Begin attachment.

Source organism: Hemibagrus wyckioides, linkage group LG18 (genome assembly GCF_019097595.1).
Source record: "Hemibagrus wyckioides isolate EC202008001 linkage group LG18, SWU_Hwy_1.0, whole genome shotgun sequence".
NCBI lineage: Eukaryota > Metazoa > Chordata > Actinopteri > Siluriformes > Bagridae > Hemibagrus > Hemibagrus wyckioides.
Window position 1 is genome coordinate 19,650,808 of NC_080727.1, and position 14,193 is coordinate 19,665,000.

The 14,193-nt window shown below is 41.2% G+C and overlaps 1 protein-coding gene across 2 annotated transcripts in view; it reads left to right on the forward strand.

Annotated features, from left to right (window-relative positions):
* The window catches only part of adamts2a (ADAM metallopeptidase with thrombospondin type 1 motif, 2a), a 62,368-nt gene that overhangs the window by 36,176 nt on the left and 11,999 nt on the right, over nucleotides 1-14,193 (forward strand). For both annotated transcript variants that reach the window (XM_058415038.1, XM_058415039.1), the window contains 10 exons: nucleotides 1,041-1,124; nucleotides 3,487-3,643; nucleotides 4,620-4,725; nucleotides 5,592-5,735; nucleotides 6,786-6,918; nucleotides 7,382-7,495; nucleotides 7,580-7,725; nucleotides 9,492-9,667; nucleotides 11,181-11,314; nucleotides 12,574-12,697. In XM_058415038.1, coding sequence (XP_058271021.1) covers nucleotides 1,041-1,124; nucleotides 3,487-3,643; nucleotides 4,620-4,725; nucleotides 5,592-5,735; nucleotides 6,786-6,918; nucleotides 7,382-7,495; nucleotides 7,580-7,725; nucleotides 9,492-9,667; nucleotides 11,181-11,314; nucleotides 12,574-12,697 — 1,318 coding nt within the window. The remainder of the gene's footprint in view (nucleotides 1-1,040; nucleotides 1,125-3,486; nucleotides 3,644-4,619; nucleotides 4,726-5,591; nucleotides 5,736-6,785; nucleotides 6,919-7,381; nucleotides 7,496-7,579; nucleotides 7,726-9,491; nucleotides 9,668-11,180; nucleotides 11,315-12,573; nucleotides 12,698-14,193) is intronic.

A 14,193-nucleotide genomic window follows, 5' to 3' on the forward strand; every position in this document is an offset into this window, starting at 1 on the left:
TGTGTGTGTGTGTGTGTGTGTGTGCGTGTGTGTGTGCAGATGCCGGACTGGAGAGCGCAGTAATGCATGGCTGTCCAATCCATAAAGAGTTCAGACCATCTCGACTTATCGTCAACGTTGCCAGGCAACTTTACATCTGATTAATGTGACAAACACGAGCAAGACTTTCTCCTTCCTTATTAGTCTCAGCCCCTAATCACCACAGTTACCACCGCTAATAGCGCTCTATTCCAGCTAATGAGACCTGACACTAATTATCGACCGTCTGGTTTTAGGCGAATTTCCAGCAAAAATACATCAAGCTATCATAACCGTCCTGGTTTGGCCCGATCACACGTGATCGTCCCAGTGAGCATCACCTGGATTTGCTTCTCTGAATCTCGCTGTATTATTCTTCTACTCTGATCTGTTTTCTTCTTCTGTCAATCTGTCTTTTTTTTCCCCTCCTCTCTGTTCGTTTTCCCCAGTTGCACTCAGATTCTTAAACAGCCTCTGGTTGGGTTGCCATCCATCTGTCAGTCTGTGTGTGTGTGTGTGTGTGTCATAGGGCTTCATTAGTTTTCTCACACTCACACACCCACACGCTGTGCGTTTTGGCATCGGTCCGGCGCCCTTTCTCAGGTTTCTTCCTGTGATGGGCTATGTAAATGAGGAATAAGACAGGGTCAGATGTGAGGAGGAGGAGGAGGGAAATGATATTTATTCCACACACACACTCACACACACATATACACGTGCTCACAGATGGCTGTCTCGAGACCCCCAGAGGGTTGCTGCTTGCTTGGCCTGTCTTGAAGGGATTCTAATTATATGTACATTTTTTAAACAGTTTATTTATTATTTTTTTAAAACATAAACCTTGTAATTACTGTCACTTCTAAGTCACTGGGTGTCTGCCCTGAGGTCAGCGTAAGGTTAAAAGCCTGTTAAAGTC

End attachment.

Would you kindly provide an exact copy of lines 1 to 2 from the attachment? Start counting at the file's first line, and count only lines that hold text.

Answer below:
Source organism: Hemibagrus wyckioides, linkage group LG18 (genome assembly GCF_019097595.1).
Source record: "Hemibagrus wyckioides isolate EC202008001 linkage group LG18, SWU_Hwy_1.0, whole genome shotgun sequence".